Some bloggers emphasize that Amazon, on average, has the lowest ebook prices. This is certainly true, but meaningless — just as it is meaningless that B&N’s ebookstore has more than 1 million books (many of which are the free public domain books available from Google) — unless the books you want to read are available at a price you are willing to pay. What does it matter to me if Amazon sells vampire romance novels for $50 less than any other store if I would never buy such a book? If ebook price is the key, then the best thing to do is to check out the pricing at Amazon, B&N, Kobo, and Sony of the last 10 books you read and the next 10 you would like to read. (An easy way to do this is to use Inkmesh, an ebook comparison tool.) In my case, buying the books at Sony would have cost me $3.50 more in total than had I bought them at Amazon, not a significant difference to me. Also, price is not the only factor to consider: regardless of the number of books available at each store, not all books are available at all stores, so you need to make sure that the books that are of interest to you are available.

Screen clarity is another issue. As of this writing, the Kindle and the Sonys have the best screen clarity. Both use the newest version of eInk screen, commonly referred to as the Pearl screen. Eventually nook and Kobo will also adopt this screen. Some bloggers wonder about fingerprints on the Sonys because they are touchscreen and they complain about the visibile fingerprints on the LCD touchscreen of the iPad. My personal experience is that this is not a problem. After a month of constant use (averaging 4 hours every day), I still didn’t observe smudges on my screen except in one corner where I was constantly double-tapping to add a bookmark.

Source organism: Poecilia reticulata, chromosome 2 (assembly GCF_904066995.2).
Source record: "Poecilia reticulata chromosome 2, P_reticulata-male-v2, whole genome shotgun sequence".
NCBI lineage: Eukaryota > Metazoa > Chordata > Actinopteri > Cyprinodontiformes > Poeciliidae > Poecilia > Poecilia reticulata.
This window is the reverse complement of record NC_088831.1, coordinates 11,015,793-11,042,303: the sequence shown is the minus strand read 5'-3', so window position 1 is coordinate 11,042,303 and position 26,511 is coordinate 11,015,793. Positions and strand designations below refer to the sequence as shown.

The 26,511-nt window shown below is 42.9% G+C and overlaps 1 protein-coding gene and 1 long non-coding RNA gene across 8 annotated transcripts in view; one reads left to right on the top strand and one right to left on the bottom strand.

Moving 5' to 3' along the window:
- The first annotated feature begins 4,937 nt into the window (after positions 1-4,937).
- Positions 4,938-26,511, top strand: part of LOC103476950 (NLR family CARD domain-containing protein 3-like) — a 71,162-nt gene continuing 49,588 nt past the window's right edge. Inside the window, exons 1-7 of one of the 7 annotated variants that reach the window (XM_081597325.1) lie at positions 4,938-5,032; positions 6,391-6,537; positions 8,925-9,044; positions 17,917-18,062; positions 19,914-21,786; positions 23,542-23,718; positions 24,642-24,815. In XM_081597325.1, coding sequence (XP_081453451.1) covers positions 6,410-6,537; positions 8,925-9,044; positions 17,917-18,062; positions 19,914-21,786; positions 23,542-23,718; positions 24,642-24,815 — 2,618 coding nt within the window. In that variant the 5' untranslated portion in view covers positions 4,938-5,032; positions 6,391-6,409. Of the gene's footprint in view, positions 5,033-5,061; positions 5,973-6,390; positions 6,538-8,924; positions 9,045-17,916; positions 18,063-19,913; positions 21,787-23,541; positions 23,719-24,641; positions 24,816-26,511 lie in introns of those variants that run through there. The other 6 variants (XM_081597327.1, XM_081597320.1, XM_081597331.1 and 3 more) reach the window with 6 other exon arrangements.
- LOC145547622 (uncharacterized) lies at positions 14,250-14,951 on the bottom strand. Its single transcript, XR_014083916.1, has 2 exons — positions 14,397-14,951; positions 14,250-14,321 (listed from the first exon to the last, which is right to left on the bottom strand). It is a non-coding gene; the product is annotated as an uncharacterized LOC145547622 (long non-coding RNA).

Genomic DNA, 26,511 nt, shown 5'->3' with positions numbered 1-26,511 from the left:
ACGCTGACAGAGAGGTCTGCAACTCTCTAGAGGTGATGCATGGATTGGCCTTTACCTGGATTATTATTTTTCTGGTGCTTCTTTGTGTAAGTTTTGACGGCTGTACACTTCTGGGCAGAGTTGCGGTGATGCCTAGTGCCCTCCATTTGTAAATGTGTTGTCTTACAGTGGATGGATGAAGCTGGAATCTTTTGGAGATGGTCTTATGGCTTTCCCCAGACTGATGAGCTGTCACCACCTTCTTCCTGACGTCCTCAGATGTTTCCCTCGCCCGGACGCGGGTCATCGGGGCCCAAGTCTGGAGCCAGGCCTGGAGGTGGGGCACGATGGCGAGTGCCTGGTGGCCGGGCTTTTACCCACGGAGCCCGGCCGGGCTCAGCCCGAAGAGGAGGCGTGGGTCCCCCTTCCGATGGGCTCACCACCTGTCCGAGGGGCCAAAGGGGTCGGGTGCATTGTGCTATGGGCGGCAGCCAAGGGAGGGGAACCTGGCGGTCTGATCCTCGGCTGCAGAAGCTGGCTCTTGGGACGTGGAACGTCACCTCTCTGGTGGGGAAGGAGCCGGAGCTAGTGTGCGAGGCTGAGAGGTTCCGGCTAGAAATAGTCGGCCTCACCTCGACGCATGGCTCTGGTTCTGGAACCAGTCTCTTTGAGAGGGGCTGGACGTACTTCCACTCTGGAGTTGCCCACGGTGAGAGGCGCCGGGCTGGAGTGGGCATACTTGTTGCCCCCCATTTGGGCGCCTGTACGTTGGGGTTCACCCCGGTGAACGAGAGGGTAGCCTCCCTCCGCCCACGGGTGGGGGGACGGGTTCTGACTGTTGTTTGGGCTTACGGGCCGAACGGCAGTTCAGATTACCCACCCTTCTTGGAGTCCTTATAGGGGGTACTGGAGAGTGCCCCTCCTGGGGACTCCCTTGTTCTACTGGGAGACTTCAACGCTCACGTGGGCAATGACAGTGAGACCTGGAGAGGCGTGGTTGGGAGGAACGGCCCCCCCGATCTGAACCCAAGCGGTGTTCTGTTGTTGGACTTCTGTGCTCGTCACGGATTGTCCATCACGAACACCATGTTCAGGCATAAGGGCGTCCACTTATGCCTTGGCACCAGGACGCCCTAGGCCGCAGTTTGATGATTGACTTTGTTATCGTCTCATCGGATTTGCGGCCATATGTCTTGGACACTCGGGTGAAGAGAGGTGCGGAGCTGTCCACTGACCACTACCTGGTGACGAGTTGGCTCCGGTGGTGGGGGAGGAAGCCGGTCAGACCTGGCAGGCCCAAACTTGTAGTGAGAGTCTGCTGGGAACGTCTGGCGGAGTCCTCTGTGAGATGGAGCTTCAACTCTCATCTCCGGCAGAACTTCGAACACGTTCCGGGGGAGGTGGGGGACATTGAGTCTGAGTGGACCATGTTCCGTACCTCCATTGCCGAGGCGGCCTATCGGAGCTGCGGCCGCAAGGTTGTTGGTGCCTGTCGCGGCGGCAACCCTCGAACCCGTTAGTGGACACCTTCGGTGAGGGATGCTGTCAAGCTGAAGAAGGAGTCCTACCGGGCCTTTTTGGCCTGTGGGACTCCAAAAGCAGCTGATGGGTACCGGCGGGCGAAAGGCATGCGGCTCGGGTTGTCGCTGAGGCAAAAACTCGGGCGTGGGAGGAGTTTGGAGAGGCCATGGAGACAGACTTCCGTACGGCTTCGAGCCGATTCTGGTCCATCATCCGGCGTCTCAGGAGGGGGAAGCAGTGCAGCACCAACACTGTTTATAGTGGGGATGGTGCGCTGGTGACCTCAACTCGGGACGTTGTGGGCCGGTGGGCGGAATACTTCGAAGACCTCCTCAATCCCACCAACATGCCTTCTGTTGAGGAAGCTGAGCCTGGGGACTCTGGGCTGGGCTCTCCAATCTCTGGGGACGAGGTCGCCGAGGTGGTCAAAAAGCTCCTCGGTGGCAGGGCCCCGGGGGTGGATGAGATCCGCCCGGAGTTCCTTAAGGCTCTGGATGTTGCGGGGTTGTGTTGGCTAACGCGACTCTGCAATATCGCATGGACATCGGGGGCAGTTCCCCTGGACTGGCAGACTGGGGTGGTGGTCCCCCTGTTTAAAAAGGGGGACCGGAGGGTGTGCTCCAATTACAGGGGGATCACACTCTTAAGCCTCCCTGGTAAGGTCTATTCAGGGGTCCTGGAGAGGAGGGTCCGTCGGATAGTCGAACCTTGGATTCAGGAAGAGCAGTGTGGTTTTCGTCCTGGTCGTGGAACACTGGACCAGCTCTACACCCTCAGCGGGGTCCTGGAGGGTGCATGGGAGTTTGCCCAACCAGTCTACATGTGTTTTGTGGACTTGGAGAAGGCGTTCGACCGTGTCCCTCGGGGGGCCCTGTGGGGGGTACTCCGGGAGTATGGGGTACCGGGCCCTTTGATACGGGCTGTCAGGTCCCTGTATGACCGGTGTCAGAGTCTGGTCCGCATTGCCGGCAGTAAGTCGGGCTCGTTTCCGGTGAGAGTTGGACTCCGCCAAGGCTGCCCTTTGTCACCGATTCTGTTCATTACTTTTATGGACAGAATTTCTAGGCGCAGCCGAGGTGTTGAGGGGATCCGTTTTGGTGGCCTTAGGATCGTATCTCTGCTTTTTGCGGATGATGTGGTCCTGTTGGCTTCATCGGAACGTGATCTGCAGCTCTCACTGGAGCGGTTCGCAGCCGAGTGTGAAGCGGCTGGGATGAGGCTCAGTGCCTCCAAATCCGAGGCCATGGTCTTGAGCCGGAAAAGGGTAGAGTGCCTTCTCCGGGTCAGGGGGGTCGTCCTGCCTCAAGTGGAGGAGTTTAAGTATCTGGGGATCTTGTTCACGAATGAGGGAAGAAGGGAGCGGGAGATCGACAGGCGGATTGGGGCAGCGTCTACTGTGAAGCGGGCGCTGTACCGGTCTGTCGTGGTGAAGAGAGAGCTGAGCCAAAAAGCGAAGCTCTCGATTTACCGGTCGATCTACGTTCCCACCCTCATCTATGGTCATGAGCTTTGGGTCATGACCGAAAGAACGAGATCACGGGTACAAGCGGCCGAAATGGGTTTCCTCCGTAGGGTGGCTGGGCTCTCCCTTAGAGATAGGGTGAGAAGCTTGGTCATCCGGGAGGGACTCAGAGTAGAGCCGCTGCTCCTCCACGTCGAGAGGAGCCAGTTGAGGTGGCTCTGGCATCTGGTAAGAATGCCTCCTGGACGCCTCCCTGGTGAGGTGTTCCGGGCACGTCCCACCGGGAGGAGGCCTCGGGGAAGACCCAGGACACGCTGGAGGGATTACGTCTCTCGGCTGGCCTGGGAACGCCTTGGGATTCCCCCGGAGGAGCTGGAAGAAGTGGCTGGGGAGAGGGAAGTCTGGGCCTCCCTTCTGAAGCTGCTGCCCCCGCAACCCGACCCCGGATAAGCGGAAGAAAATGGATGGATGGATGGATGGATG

Another issue is device build quality. If this is paramount, then I think there is no choice but to select a Sony. The Sonys are well-built solid devices that do not feel like cheap plastic. This is one of the things I dislike about the nook and the Kindle — both feel cheaply constructed. Note that I said “feel” — I opted to buy a Sony and so have no long-term experience with any of the other devices as regards build quality. The only thing I can say with absolute certainty is that my 3-year-old Sony PRS-505 is still going strong and appears to be brand new; my new Sony PRS-950 is built of the same metal components as the 505 was.

The last issue I’ll mention is local library access. The Sonys allow you to borrow ebooks from your local library (assuming your local library has them to lend). The other devices do not.